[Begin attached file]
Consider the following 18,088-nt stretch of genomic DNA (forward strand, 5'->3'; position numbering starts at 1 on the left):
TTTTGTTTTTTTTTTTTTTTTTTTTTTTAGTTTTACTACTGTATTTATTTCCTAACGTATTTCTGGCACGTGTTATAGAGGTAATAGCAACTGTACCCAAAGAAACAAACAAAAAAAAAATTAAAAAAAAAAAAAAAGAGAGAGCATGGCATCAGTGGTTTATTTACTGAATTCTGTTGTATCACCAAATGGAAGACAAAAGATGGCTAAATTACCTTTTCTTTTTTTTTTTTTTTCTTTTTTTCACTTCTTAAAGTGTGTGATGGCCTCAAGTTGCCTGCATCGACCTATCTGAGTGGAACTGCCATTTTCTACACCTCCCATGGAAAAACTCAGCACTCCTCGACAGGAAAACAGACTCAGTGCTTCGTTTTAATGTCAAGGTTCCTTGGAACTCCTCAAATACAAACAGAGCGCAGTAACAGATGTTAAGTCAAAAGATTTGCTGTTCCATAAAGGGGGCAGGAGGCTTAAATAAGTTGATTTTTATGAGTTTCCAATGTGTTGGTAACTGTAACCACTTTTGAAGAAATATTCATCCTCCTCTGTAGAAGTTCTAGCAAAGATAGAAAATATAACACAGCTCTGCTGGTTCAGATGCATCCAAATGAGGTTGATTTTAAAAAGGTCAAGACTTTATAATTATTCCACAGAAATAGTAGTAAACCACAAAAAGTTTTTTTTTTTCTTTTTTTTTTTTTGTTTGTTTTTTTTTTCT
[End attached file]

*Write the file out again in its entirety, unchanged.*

Consider the following 18,088-nt stretch of genomic DNA (forward strand, 5'->3'; position numbering starts at 1 on the left):
TTTTGTTTTTTTTTTTTTTTTTTTTTTTAGTTTTACTACTGTATTTATTTCCTAACGTATTTCTGGCACGTGTTATAGAGGTAATAGCAACTGTACCCAAAGAAACAAACAAAAAAAAAATTAAAAAAAAAAAAAAAGAGAGAGCATGGCATCAGTGGTTTATTTACTGAATTCTGTTGTATCACCAAATGGAAGACAAAAGATGGCTAAATTACCTTTTCTTTTTTTTTTTTTTTCTTTTTTTCACTTCTTAAAGTGTGTGATGGCCTCAAGTTGCCTGCATCGACCTATCTGAGTGGAACTGCCATTTTCTACACCTCCCATGGAAAAACTCAGCACTCCTCGACAGGAAAACAGACTCAGTGCTTCGTTTTAATGTCAAGGTTCCTTGGAACTCCTCAAATACAAACAGAGCGCAGTAACAGATGTTAAGTCAAAAGATTTGCTGTTCCATAAAGGGGGCAGGAGGCTTAAATAAGTTGATTTTTATGAGTTTCCAATGTGTTGGTAACTGTAACCACTTTTGAAGAAATATTCATCCTCCTCTGTAGAAGTTCTAGCAAAGATAGAAAATATAACACAGCTCTGCTGGTTCAGATGCATCCAAATGAGGTTGATTTTAAAAAGGTCAAGACTTTATAATTATTCCACAGAAATAGTAGTAAACCACAAAAAGTTTTTTTTTTTCTTTTTTTTTTTTTGTTTGTTTTTTTTTTCT